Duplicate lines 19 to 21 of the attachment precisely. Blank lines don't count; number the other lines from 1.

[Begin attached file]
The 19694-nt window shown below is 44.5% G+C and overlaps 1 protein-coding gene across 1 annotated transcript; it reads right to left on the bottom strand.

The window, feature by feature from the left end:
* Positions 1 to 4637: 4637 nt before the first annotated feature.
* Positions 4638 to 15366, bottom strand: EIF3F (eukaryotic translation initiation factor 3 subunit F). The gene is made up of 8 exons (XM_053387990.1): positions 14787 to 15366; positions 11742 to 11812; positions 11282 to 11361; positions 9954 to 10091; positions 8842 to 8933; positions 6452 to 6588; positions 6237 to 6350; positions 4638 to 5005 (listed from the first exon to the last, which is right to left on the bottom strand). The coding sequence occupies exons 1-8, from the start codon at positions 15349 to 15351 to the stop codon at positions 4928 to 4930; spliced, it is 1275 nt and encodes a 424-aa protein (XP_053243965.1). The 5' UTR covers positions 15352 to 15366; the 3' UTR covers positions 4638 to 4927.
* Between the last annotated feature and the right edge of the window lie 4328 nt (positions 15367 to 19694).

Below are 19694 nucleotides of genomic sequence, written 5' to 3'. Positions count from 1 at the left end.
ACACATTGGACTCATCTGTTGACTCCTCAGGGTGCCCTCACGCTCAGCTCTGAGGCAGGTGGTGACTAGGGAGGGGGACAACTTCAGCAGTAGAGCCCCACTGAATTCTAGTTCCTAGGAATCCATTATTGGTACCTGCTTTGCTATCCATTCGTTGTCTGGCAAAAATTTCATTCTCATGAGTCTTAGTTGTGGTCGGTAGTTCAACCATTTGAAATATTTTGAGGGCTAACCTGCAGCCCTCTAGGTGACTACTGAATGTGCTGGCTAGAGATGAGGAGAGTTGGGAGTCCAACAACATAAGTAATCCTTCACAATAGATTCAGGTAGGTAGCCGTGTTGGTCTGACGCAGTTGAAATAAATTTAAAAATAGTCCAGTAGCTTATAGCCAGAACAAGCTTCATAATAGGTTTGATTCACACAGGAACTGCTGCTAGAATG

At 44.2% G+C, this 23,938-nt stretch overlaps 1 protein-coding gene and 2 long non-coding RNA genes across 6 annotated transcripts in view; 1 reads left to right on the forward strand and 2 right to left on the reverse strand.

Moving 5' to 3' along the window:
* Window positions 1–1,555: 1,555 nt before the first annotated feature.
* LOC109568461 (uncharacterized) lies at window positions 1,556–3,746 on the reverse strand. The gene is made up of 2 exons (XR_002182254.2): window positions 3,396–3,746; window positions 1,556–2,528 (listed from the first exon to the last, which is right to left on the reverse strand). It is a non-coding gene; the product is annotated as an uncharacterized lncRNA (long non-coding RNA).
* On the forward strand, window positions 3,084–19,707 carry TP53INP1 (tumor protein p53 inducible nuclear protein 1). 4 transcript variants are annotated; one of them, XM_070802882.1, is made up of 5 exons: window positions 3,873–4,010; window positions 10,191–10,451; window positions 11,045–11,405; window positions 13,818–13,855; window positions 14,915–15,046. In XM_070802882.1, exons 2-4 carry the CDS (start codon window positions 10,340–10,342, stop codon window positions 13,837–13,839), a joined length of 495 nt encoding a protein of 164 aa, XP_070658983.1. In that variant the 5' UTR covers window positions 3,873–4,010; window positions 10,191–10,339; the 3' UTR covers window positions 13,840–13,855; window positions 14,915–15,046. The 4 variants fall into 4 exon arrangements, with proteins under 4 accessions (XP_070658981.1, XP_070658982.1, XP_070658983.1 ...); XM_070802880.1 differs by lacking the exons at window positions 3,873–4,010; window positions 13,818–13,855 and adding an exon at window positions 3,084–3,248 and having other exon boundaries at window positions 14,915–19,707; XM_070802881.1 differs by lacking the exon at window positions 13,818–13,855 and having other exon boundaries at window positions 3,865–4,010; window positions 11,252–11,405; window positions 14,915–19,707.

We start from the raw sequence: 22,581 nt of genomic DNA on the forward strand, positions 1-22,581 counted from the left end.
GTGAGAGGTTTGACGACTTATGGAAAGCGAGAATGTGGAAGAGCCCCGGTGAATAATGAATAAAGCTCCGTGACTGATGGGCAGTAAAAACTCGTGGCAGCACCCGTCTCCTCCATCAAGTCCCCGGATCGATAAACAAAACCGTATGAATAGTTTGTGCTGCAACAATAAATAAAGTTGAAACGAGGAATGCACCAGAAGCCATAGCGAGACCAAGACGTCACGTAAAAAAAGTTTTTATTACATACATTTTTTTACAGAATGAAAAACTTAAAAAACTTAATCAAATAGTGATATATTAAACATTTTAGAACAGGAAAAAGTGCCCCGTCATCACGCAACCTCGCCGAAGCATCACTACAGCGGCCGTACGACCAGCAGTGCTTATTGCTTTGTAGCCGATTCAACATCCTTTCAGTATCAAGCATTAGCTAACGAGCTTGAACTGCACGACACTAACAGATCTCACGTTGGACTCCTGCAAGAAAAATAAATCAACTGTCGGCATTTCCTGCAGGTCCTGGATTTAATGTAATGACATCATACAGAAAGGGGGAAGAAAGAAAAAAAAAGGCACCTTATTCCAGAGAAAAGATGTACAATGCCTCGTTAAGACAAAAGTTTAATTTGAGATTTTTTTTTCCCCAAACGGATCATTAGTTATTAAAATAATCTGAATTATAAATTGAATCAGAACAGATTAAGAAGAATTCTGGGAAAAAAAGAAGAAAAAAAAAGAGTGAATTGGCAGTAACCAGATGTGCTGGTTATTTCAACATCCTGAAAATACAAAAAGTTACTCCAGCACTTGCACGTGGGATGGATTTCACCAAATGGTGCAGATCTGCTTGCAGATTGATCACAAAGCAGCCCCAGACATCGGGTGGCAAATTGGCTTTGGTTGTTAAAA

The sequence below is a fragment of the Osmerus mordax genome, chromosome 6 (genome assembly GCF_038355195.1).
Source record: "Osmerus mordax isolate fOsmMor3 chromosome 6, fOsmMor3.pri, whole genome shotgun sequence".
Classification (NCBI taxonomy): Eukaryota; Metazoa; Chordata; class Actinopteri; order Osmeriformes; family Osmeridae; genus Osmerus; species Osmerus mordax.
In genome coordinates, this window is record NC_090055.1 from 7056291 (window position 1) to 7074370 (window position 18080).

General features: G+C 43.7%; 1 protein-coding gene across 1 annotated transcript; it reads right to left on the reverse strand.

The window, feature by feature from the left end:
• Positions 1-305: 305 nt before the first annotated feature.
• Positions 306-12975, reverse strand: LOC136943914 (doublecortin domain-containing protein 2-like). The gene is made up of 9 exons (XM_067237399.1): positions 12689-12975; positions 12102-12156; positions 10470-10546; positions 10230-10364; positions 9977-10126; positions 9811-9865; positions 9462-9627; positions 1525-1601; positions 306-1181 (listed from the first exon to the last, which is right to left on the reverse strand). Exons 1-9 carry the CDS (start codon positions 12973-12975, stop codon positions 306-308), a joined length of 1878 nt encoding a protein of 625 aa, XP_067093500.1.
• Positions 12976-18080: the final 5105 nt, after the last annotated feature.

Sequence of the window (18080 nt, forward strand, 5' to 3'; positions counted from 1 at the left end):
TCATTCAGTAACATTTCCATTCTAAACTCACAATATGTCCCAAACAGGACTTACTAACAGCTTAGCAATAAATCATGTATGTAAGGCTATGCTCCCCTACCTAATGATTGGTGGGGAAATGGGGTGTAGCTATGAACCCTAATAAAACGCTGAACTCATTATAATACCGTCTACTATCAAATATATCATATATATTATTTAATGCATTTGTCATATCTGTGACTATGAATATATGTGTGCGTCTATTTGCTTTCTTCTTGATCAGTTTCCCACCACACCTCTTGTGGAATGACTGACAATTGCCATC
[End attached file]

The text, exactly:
General features: G+C 43.7%; 1 protein-coding gene across 1 annotated transcript; it reads right to left on the reverse strand.

The window, feature by feature from the left end:
• Positions 1-305: 305 nt before the first annotated feature.